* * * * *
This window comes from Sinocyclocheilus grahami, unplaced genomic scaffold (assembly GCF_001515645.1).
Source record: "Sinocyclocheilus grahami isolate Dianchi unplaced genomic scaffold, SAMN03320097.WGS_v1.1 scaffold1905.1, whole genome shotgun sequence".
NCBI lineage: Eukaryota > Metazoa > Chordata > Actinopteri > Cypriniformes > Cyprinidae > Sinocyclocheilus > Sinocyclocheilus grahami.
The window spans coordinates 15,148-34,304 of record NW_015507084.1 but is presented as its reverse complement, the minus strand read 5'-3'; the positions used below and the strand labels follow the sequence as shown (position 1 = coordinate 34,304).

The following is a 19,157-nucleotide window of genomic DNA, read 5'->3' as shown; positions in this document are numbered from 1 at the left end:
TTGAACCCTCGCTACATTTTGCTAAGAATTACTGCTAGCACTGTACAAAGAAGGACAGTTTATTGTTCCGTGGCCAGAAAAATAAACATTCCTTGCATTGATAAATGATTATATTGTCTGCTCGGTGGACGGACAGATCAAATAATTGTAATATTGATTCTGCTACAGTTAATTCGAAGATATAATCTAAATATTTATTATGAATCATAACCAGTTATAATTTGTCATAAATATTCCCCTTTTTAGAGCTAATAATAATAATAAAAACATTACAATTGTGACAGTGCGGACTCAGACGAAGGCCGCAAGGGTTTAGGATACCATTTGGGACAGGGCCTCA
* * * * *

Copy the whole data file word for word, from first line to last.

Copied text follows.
This window comes from Sinocyclocheilus grahami, unplaced genomic scaffold (assembly GCF_001515645.1).
Source record: "Sinocyclocheilus grahami isolate Dianchi unplaced genomic scaffold, SAMN03320097.WGS_v1.1 scaffold1905.1, whole genome shotgun sequence".
NCBI lineage: Eukaryota > Metazoa > Chordata > Actinopteri > Cypriniformes > Cyprinidae > Sinocyclocheilus > Sinocyclocheilus grahami.
The window spans coordinates 15,148-34,304 of record NW_015507084.1 but is presented as its reverse complement, the minus strand read 5'-3'; the positions used below and the strand labels follow the sequence as shown (position 1 = coordinate 34,304).

The following is a 19,157-nucleotide window of genomic DNA, read 5'->3' as shown; positions in this document are numbered from 1 at the left end:
TTGAACCCTCGCTACATTTTGCTAAGAATTACTGCTAGCACTGTACAAAGAAGGACAGTTTATTGTTCCGTGGCCAGAAAAATAAACATTCCTTGCATTGATAAATGATTATATTGTCTGCTCGGTGGACGGACAGATCAAATAATTGTAATATTGATTCTGCTACAGTTAATTCGAAGATATAATCTAAATATTTATTATGAATCATAACCAGTTATAATTTGTCATAAATATTCCCCTTTTTAGAGCTAATAATAATAATAAAAACATTACAATTGTGACAGTGCGGACTCAGACGAAGGCCGCAAGGGTTTAGGATACCATTTGGGACAGGGCCTCA